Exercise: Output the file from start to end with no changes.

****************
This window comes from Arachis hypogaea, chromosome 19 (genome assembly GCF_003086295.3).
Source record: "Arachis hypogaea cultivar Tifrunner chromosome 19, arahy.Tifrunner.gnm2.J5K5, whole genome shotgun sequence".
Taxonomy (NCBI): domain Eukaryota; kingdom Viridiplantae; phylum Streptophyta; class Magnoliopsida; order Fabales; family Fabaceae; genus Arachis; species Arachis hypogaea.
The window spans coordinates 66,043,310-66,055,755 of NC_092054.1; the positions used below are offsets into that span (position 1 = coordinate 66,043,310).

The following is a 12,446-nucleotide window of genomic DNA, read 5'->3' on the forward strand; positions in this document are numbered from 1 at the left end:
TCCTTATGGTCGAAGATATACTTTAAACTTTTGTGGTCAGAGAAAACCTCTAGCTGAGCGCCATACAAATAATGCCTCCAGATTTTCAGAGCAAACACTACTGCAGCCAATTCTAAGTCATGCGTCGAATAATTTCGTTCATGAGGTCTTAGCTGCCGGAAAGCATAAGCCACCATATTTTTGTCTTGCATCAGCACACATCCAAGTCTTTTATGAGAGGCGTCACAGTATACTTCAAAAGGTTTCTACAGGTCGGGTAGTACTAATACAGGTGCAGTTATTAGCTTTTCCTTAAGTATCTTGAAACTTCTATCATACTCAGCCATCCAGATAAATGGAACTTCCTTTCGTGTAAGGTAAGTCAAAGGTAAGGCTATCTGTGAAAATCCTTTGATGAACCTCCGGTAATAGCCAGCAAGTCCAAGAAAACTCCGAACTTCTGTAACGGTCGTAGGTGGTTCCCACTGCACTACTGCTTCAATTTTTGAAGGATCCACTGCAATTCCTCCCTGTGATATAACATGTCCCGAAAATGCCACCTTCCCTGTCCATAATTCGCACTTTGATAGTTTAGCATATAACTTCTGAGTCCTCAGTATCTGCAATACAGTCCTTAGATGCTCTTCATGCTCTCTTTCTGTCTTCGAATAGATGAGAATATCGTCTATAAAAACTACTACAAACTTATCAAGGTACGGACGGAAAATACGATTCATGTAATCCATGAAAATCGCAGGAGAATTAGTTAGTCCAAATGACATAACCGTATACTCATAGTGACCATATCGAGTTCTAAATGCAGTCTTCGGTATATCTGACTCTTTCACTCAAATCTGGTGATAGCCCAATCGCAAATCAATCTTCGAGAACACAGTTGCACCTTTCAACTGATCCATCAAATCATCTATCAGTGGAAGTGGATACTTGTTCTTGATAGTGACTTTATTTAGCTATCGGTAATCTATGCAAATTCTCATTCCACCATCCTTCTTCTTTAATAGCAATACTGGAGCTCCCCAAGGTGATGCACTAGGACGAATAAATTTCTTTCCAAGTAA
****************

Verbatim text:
This window comes from Arachis hypogaea, chromosome 19 (genome assembly GCF_003086295.3).
Source record: "Arachis hypogaea cultivar Tifrunner chromosome 19, arahy.Tifrunner.gnm2.J5K5, whole genome shotgun sequence".
Taxonomy (NCBI): domain Eukaryota; kingdom Viridiplantae; phylum Streptophyta; class Magnoliopsida; order Fabales; family Fabaceae; genus Arachis; species Arachis hypogaea.
The window spans coordinates 66,043,310-66,055,755 of NC_092054.1; the positions used below are offsets into that span (position 1 = coordinate 66,043,310).

The following is a 12,446-nucleotide window of genomic DNA, read 5'->3' on the forward strand; positions in this document are numbered from 1 at the left end:
TCCTTATGGTCGAAGATATACTTTAAACTTTTGTGGTCAGAGAAAACCTCTAGCTGAGCGCCATACAAATAATGCCTCCAGATTTTCAGAGCAAACACTACTGCAGCCAATTCTAAGTCATGCGTCGAATAATTTCGTTCATGAGGTCTTAGCTGCCGGAAAGCATAAGCCACCATATTTTTGTCTTGCATCAGCACACATCCAAGTCTTTTATGAGAGGCGTCACAGTATACTTCAAAAGGTTTCTACAGGTCGGGTAGTACTAATACAGGTGCAGTTATTAGCTTTTCCTTAAGTATCTTGAAACTTCTATCATACTCAGCCATCCAGATAAATGGAACTTCCTTTCGTGTAAGGTAAGTCAAAGGTAAGGCTATCTGTGAAAATCCTTTGATGAACCTCCGGTAATAGCCAGCAAGTCCAAGAAAACTCCGAACTTCTGTAACGGTCGTAGGTGGTTCCCACTGCACTACTGCTTCAATTTTTGAAGGATCCACTGCAATTCCTCCCTGTGATATAACATGTCCCGAAAATGCCACCTTCCCTGTCCATAATTCGCACTTTGATAGTTTAGCATATAACTTCTGAGTCCTCAGTATCTGCAATACAGTCCTTAGATGCTCTTCATGCTCTCTTTCTGTCTTCGAATAGATGAGAATATCGTCTATAAAAACTACTACAAACTTATCAAGGTACGGACGGAAAATACGATTCATGTAATCCATGAAAATCGCAGGAGAATTAGTTAGTCCAAATGACATAACCGTATACTCATAGTGACCATATCGAGTTCTAAATGCAGTCTTCGGTATATCTGACTCTTTCACTCAAATCTGGTGATAGCCCAATCGCAAATCAATCTTCGAGAACACAGTTGCACCTTTCAACTGATCCATCAAATCATCTATCAGTGGAAGTGGATACTTGTTCTTGATAGTGACTTTATTTAGCTATCGGTAATCTATGCAAATTCTCATTCCACCATCCTTCTTCTTTAATAGCAATACTGGAGCTCCCCAAGGTGATGCACTAGGACGAATAAATTTCTTTCCAAGTAA